Such was the case with Hussam Abdo, a 15-year-old Palestinian intercepted at an Israeli checkpoint. In an interview with the BBC he explained his real motivation; "The first reason was because my friend was killed, (and) the second reason (was) because I didn't want to go to school”

Suicide bombing will never be understood until its motives are properly analysed, no matter how irrational they seem, and because of this, the Institute for Counter Terrorism (ICT) is currently proposing a research plan to profile suicide bombers. The only conclusive information known about them at present is that the majorities are created in the same crucible of inequality and chaos as conventional terrorists - societies that encounter pessimism, unemployment, and occupation.

On a trip to The Occupied Territories after Arafat’s death, I met a Palestinian shop owner who I sat talking with for a few hours. I remarked on the fact business seemed slow and he told me that he hadn’t had a customer in two weeks. That’s not to say the shop was empty however, in fact the place bustled with activity. His friends – mostly unemployed tourist guides – would drop by to watch TV, smoke cigarettes, and talk politics.

He told me because business was so bad, there was no real point in opening, “but what would be the point” he continued, “if I do that I will just sit at home and watch TV”. Among the flow of visitors was a man in his fifties who wore a tidy woolen sweater and thick, square rimmed glasses that looked 25 years out of date. He talked of ‘the situation’. Echoing a well-worn cliché, he likened it to chess. Politics was the game. The people were pawns. If what he was saying was true, then the chessboard appeared full of jobless, chain-smoking pawns; just down the street stood another group of men, their shoulders huddled against the cold. Anywhere else in the world they would have been at work, but due to the situation, either the jobs weren’t there, or they weren’t allowed to travel.

Motives Of A Terrorist Group

Obviously, the number one reason these groups carry out such attacks is to spread outright terror. As Islamic Jihads leader, Fathi 'Abd al-'Aziz al-Shikaki told the New Yorker magazine, “results can be achieved through explosion, which forces the Mujahid (bomber) not to waver, not to escape, (but) to execute a successful explosion for religion and jihad, and destroy the moral of the enemy and plant terror into people”. However, there are also other, more subtle reasons for carrying out such attacks.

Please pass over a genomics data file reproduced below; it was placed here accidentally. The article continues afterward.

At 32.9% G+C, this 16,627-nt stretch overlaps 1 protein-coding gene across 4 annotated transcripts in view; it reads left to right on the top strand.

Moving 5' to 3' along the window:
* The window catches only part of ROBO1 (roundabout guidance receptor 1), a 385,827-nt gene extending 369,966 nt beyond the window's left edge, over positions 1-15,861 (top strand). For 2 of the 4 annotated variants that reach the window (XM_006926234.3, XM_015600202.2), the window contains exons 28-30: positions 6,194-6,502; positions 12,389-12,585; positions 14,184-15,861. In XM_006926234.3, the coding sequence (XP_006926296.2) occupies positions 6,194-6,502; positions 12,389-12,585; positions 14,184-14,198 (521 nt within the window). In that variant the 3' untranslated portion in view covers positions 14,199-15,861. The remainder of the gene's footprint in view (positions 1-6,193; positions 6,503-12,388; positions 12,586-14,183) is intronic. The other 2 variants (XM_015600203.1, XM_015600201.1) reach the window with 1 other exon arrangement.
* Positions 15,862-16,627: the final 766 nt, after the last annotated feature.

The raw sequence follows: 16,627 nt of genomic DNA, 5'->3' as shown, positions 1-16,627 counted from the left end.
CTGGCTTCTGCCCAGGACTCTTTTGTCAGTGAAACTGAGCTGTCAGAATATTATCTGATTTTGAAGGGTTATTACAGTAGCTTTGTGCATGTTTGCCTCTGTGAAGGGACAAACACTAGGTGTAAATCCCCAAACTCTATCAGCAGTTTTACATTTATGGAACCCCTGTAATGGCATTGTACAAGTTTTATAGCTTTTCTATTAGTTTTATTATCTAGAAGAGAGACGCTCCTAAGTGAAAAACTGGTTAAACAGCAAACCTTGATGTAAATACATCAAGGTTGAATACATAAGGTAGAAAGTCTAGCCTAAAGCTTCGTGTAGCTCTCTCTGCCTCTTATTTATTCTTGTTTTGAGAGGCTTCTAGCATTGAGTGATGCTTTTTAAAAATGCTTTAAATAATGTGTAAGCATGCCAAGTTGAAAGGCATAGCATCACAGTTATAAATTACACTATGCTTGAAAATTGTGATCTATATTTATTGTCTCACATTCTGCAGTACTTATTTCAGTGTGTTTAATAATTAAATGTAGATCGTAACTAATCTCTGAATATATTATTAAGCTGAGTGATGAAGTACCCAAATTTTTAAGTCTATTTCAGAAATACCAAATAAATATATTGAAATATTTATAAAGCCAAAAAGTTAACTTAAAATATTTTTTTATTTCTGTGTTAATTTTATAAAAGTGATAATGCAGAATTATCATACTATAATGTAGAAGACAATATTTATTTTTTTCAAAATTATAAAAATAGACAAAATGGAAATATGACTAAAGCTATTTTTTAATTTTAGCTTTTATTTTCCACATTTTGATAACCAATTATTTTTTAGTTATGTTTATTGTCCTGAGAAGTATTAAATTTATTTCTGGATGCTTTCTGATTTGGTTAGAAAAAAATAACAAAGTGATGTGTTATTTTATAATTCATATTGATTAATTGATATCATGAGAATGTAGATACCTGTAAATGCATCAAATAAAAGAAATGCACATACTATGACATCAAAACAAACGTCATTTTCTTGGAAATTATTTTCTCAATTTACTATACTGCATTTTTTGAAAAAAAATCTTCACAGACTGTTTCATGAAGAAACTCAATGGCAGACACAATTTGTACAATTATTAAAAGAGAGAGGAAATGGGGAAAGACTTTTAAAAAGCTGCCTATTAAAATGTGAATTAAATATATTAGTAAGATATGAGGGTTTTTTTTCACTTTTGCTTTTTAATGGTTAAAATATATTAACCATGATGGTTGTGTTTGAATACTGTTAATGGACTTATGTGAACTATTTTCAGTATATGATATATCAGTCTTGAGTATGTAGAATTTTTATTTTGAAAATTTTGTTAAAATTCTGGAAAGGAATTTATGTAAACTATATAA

Before September 11, little was heard of Al Qaeda, but nowadays there are even other groups performing suicide attacks in their name. Why? The main reason is publicity. In essence, Al Qaeda is a brand – a franchise – and what better way to get people to buy into that franchise than to get free advertising on CNN. Suicide attacks in their very nature make good business sense. Both are very efficient in terms of publicity, as well as their balance of attrition. This latter fact was recognised by Yahya Ayyash, Hamas’s head bomb maker. When commenting on suicide bombers, he told the New Yorker that they “make the cost of the occupation that much more expensive in human lives (and) that much more unbearable”. Yet, what makes them especially deadly is the precision of the attack. As a senior Hamas leader told the same magazine, “The main thing is to guarantee that a large number of enemy will be affected... with explosive belt or bag, the bomber has control over vision, location and timing”.

Yet, for every success, we’re told there are many more failures. Take for example Hussam Abdo. His ultimate failure was an Israeli victory. The fact that he was only 15, underscored terrorisms immoral nature and his later confessions to the press had him admitting he wouldn’t do it again.

In reality however, his repentant comments wont make that much difference; there are many more young men (and women) out there willing to take his place.

When Will It End?

As terror attacks escalate and anxiety rates soar, people are left to wonder when it will all end. It seems the only way the West can reduce such attacks is to stop people joining terrorist groups in the first place. A task ultimately requires an intelligent approach.

A quote from a U.S. government report gives some enlightening advice. It was written two years before September 11 and four years before Iraq. Predicting the World Trade Center attack, it became infamous when it turned out that no one had actually read it. A section titled How Guerrilla and Terrorist Groups End gave this advise about what not to do when dealing with terrorist groups; “A U.S. Counter terrorist policy should avoid making leaders like Osama Bin Laden heroes or martyrs for Muslims. To that end, the eye-for-an-eye Israel policy of striking back for each act of terrorism may be highly counter productive when applied by the worlds superpower against Islamic terrorism, as in the form of cruise missile attacks against, or bombings of, suspected terrorist sites. Such actions, although politically popular at home, are seen by millions of Muslims as attacks against the Islamic religion and by many people in many countries as superpower bullying and a violation of countries sovereignty. U.S. Counter terrorist military attacks against elusive terrorists may serve only to radicalise large sectors of the Muslim population and damage the U.S. image worldwide.” …hmmm, sound familiar.

ENDS